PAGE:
29th July 15:25
L fgren's paper on cartridge alignment/tone ar
This is apparently true as far as it goes. But one must take into
consideration the fact that most people don't wash any one record all that
often. I doubt seriously if one or two washings with alcohol-based cleaners
over the life of a record will harm it.
If you want the very best record cleaning possible, go to Old Colony Sound's
and order Reg Williamson's record cleaning kit. This is essentially the same
system that Audio Empire used to sell back in the seventies. One spreads a
film of a thick goo all over one's record and then let's it dry. This water
soluble substance gets down into the bottom of the grooves where it
solidifies AROUND all of the detritus in the groove. One then takes a piece
of scotch tape and adheres it to the dried goo from near the label to the
outside edge of the record. With the tape firmly adhered to the dried goo
coating, one merely lifts the tape and a thin, clear film 'negative' of the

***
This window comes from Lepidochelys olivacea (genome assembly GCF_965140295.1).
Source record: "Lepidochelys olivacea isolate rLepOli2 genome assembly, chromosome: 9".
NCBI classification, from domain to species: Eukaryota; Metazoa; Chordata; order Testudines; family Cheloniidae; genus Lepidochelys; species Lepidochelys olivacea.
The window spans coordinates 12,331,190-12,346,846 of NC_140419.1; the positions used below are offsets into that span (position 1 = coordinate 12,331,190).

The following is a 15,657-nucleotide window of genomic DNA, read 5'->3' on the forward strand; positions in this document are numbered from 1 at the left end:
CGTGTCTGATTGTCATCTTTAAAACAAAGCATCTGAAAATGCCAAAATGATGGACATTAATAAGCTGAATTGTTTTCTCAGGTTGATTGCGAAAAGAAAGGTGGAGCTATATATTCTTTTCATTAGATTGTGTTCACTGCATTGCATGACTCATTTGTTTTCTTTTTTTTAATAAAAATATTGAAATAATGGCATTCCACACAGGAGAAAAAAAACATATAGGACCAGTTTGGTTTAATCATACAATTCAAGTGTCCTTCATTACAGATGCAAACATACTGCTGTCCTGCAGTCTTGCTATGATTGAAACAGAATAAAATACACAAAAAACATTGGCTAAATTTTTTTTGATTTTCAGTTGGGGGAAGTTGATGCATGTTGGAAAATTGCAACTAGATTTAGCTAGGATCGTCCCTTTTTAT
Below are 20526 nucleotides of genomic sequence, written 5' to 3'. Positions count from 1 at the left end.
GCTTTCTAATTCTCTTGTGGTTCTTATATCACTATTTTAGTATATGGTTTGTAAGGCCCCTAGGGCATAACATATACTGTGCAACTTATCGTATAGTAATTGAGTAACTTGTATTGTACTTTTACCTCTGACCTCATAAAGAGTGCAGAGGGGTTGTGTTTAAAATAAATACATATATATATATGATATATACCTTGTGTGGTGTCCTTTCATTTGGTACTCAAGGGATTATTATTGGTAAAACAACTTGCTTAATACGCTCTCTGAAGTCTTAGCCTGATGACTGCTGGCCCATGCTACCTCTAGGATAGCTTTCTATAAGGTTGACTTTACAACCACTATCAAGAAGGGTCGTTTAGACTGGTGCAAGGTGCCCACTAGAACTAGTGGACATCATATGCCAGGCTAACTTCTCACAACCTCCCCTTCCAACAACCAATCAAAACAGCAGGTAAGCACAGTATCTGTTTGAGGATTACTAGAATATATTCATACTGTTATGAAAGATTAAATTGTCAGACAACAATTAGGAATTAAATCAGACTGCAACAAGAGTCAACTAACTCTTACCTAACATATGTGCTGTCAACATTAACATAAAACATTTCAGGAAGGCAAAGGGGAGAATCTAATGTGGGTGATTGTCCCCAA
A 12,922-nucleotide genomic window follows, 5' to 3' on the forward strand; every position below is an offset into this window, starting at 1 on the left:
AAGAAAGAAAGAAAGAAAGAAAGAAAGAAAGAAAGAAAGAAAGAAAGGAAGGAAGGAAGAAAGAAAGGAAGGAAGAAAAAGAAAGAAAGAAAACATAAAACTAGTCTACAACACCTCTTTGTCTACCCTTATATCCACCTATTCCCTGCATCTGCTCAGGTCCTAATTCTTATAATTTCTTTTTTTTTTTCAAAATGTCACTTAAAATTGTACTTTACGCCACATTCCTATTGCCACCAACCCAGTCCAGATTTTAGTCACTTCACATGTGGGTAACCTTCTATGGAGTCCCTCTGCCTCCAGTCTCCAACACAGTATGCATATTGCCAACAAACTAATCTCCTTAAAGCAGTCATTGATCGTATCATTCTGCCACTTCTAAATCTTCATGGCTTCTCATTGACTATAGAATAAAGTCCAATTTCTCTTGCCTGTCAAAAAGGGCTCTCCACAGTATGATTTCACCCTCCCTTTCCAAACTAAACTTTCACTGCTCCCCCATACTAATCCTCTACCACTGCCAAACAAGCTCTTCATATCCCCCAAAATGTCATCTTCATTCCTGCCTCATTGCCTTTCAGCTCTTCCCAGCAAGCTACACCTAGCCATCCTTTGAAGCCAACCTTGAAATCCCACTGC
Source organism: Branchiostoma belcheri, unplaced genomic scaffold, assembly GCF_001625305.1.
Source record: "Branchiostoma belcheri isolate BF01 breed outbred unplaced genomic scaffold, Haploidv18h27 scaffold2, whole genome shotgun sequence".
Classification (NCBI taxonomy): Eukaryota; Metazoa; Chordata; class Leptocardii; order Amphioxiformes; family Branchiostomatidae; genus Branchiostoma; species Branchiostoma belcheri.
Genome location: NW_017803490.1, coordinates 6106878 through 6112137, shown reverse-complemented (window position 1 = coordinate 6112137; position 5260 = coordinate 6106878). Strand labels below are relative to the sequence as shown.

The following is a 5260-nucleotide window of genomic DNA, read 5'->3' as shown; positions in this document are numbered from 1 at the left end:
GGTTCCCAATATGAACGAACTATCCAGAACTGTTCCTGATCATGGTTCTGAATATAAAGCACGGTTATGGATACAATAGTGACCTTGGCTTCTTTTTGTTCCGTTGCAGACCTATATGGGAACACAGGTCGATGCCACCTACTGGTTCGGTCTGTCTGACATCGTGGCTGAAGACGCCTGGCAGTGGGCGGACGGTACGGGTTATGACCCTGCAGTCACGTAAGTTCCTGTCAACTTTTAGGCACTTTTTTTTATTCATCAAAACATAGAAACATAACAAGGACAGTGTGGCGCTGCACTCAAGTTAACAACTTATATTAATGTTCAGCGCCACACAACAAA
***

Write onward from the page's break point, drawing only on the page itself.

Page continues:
record peels off, taking ALL the dirt, oils, fingerprints dust, mold release
agents left over for manufacturing, everything off the record leaving it
pristine. Its the best record cleaning system EVER devised, It has nothing in
it to harm the vinyl, and does an even better job than the expensive VPI
vacuuming systems. It's only $20 for the starter system and refills are $5.
This too is true. the contact between the stylus and the groove at any given
point is fleeting, but the forces exerted at the actual contact point are
enormous and the temperature can momentarily approach that of melting the
vinyl. This stretches the groove. Now, given time, the plastic "memory"
nature of the vinyl will cause it to re-form its original molded shape, but
without this "rest" the vinyl can be permanently deformed. This reduces
high-frequency content and increases noise and distortion.